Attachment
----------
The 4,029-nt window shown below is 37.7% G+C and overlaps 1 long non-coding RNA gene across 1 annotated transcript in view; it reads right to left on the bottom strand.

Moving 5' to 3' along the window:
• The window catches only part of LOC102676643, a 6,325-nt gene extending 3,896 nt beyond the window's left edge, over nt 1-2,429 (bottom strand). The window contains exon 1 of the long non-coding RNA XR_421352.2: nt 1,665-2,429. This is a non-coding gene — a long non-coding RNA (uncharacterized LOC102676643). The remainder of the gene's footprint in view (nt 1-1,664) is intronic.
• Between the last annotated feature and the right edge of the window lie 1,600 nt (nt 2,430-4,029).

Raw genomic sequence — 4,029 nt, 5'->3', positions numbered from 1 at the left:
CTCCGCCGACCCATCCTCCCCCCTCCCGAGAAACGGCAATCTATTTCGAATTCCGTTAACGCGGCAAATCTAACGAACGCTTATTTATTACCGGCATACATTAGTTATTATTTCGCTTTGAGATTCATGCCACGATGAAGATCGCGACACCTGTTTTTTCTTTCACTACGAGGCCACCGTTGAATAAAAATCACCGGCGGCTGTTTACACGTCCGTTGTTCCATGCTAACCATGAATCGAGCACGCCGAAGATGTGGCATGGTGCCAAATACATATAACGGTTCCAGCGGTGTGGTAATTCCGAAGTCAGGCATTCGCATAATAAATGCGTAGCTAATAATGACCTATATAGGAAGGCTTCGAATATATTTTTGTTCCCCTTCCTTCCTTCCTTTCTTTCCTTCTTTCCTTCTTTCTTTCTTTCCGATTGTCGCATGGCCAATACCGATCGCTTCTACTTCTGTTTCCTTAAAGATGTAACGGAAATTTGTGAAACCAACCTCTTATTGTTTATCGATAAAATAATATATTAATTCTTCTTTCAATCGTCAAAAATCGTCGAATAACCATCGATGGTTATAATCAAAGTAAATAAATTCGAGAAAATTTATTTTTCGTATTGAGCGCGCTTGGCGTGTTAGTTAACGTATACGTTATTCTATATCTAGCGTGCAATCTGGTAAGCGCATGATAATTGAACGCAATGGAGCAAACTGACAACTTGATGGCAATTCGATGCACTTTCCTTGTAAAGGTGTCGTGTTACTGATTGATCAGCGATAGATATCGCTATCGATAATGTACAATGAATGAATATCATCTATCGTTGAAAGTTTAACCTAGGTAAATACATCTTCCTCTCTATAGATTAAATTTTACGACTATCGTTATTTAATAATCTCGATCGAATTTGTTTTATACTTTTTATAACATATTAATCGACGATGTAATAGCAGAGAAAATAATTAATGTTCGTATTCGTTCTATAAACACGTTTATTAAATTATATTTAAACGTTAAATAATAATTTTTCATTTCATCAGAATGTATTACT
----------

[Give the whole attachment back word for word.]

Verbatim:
The 4,029-nt window shown below is 37.7% G+C and overlaps 1 long non-coding RNA gene across 1 annotated transcript in view; it reads right to left on the bottom strand.

Moving 5' to 3' along the window:
• The window catches only part of LOC102676643, a 6,325-nt gene extending 3,896 nt beyond the window's left edge, over nt 1-2,429 (bottom strand). The window contains exon 1 of the long non-coding RNA XR_421352.2: nt 1,665-2,429. This is a non-coding gene — a long non-coding RNA (uncharacterized LOC102676643). The remainder of the gene's footprint in view (nt 1-1,664) is intronic.
• Between the last annotated feature and the right edge of the window lie 1,600 nt (nt 2,430-4,029).

Raw genomic sequence — 4,029 nt, 5'->3', positions numbered from 1 at the left:
CTCCGCCGACCCATCCTCCCCCCTCCCGAGAAACGGCAATCTATTTCGAATTCCGTTAACGCGGCAAATCTAACGAACGCTTATTTATTACCGGCATACATTAGTTATTATTTCGCTTTGAGATTCATGCCACGATGAAGATCGCGACACCTGTTTTTTCTTTCACTACGAGGCCACCGTTGAATAAAAATCACCGGCGGCTGTTTACACGTCCGTTGTTCCATGCTAACCATGAATCGAGCACGCCGAAGATGTGGCATGGTGCCAAATACATATAACGGTTCCAGCGGTGTGGTAATTCCGAAGTCAGGCATTCGCATAATAAATGCGTAGCTAATAATGACCTATATAGGAAGGCTTCGAATATATTTTTGTTCCCCTTCCTTCCTTCCTTTCTTTCCTTCTTTCCTTCTTTCTTTCTTTCCGATTGTCGCATGGCCAATACCGATCGCTTCTACTTCTGTTTCCTTAAAGATGTAACGGAAATTTGTGAAACCAACCTCTTATTGTTTATCGATAAAATAATATATTAATTCTTCTTTCAATCGTCAAAAATCGTCGAATAACCATCGATGGTTATAATCAAAGTAAATAAATTCGAGAAAATTTATTTTTCGTATTGAGCGCGCTTGGCGTGTTAGTTAACGTATACGTTATTCTATATCTAGCGTGCAATCTGGTAAGCGCATGATAATTGAACGCAATGGAGCAAACTGACAACTTGATGGCAATTCGATGCACTTTCCTTGTAAAGGTGTCGTGTTACTGATTGATCAGCGATAGATATCGCTATCGATAATGTACAATGAATGAATATCATCTATCGTTGAAAGTTTAACCTAGGTAAATACATCTTCCTCTCTATAGATTAAATTTTACGACTATCGTTATTTAATAATCTCGATCGAATTTGTTTTATACTTTTTATAACATATTAATCGACGATGTAATAGCAGAGAAAATAATTAATGTTCGTATTCGTTCTATAAACACGTTTATTAAATTATATTTAAACGTTAAATAATAATTTTTCATTTCATCAGAATGTATTACT